Babette is a good example of this 'creative's style of cuisine. From The Galleria Borghese it's a lovely walk though the Borghese Villa gardens, descending down into Piazza del Popolo and into the busy streets of central Rome before nipping into their shady little courtyard away from the crowds; a perfect respite on a hot day.

Babete Caffè Ristorante

Via Margutta, 00187

+39 06 321 1559

Other 'Creative' Restaurants in Rome:


Via delle Zoccolette, 22

+39 06 8957 2296

Osteria Fernanda

Via Crescenzo del Monte, 18

+39 328 384 7924


Shop like a local

One of the enduring charms of Italian life is the specialisation of shops, a way of life that is practically lost in a Westfield shopping centre / Amazon Prime world. So I highly recommend a spot of shopping supporting some true Italian artisans:

Italian Shirts:

Bracci Camiceria

Via dei Funari, 18 00186

For the finest Italian men's shirts - truly an old-school shopping experience in this tiny little wood-framed shop. Guaranteed to instantly increase your levels of suave by a factor of 100.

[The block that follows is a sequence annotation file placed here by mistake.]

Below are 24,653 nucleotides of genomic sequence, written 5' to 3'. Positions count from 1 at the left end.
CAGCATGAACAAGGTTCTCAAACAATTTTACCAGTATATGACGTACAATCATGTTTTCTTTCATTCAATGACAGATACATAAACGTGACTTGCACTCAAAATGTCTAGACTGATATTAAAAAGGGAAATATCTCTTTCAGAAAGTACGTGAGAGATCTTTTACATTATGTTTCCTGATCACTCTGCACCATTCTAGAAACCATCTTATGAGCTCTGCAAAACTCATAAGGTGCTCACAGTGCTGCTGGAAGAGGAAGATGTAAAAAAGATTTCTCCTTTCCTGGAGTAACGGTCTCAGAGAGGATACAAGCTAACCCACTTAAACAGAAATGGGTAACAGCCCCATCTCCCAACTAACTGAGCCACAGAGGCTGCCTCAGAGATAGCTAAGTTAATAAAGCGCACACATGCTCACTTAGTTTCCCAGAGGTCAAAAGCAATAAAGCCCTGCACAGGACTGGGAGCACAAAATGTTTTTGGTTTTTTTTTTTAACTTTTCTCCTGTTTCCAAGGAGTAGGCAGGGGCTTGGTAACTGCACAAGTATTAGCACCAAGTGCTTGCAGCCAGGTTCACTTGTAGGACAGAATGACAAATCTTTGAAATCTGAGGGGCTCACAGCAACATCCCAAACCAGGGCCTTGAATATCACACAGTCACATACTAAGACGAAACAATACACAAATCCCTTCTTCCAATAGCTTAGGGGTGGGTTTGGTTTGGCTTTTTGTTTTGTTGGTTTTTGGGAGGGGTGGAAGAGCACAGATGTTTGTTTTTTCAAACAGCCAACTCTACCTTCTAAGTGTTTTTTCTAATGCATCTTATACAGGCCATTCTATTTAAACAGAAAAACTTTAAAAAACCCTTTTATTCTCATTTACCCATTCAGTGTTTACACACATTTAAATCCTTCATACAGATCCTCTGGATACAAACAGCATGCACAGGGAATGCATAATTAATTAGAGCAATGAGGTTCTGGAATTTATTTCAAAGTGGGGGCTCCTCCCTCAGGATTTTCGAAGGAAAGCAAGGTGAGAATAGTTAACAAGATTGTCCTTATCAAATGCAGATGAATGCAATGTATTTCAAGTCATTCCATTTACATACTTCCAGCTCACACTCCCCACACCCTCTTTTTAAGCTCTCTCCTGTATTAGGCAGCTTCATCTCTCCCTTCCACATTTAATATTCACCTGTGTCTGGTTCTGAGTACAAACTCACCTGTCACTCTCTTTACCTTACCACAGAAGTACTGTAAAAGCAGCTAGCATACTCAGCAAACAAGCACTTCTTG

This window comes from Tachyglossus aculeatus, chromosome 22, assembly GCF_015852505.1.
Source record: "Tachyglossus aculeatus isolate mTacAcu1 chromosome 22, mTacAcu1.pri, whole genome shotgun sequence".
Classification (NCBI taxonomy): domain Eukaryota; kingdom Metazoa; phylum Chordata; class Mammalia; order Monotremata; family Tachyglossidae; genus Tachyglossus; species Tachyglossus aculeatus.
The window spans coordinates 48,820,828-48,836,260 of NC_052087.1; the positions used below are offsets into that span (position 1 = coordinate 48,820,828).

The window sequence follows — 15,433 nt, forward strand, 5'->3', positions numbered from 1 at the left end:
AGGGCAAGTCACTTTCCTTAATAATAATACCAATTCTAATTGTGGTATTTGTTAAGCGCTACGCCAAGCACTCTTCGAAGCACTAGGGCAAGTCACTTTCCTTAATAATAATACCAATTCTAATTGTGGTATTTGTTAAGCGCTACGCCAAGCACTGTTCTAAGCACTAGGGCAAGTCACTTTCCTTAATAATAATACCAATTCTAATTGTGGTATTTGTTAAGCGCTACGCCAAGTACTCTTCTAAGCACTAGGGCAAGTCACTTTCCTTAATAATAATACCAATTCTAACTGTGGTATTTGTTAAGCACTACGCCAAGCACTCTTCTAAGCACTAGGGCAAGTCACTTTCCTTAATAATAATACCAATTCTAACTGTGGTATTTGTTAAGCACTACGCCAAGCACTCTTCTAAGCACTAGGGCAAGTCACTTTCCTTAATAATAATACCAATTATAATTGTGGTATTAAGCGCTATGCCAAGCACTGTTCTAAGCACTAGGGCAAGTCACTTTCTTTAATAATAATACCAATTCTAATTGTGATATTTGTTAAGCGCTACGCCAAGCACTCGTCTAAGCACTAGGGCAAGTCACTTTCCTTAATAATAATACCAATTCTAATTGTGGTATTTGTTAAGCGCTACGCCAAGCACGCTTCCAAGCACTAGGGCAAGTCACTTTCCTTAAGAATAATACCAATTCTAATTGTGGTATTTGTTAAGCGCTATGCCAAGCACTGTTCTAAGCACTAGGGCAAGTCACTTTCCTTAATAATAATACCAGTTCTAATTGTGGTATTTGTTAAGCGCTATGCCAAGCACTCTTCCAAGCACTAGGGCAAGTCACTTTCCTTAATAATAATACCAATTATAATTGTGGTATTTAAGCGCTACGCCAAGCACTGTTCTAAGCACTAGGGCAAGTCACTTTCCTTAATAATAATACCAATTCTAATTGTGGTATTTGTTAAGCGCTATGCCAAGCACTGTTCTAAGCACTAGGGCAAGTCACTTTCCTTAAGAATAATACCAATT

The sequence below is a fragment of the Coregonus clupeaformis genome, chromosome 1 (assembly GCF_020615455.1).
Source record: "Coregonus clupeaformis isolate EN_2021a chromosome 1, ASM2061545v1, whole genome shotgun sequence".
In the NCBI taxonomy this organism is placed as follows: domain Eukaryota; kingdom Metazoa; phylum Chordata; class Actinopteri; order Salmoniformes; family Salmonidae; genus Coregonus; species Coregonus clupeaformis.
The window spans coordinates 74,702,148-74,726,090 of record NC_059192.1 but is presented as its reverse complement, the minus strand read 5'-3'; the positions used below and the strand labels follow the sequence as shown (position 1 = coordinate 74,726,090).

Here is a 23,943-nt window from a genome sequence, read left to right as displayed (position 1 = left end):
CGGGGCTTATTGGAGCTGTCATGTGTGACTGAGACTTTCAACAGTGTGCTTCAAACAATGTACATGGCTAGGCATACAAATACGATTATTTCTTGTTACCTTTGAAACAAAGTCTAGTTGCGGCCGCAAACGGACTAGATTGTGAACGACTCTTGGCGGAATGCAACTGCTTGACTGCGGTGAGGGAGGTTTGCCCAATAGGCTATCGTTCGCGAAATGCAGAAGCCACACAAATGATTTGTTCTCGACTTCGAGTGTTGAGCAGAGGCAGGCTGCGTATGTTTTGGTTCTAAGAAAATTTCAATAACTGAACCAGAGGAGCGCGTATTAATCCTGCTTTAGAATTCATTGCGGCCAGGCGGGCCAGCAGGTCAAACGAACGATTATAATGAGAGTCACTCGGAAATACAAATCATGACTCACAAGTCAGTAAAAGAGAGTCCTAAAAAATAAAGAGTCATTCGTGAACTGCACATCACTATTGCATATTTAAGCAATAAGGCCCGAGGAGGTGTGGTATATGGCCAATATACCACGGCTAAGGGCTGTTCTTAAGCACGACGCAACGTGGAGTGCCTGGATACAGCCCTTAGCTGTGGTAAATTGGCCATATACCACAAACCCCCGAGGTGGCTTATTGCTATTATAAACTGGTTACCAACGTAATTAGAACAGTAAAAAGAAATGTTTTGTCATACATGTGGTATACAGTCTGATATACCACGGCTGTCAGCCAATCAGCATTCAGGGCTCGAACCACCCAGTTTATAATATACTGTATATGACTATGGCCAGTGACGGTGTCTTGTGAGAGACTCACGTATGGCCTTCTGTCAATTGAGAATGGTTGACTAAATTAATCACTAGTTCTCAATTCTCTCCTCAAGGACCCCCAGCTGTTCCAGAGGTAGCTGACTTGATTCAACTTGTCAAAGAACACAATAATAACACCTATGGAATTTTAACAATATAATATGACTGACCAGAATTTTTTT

Italian Shoes:

Mauro Leone

Via del Biscione, 8

For fabulous Italian ladies and men's shoes - Mauro Leone is a modern classic Italian brand which makes stylish but super comfortable 100% leather shoes, Made in Italy, in an array of styles and colours.

Italian Linens:

Stay Store

Via Dei Falegnami 63-64

Beautiful Italian textiles with a minimalist, scandi vibe to elevate your tablescaping game and bedroom linens. Linen, wool, silk in stylish muted colours.


Book an appointment at the Barbiere for a traditional Italian Shave

One for the boys. Also potentially a useful divide-and-conquer strategy for misaligned interests /energy levels.


If you're in the mood for a truly authentic Italian shaving experience, warts and all, this Barbiere is the real deal. Choose from a classic morning shave, (Rasatura Classica della Mattina) or a 40 minute 'Rasage a l'Ancienne' where the skin is prepared with hot towels and various potions, or maybe just go the whole hog with a 50 minute, 14-step extravaganza - the signature 'Genco shave' - with all the bells and whistles; hot towels, shave oils, cleansing mask, soaps - and emerge feeling reborn as a true Italian.

Appointment required - speaking a little Italian may help.


Via Dei Portoghesi, 17


Acqua de Palma

Piazza di Spagna, 27,

For a more tourist friendly, but still highly rated, experience this flagship shop by the Spanish steps is a true luxury, olfactory experience. A shrine to the sun-drenched, resinous scents of Italy. You can book a shave or treatment here, an homage to the traditional Italian Barbiere experience.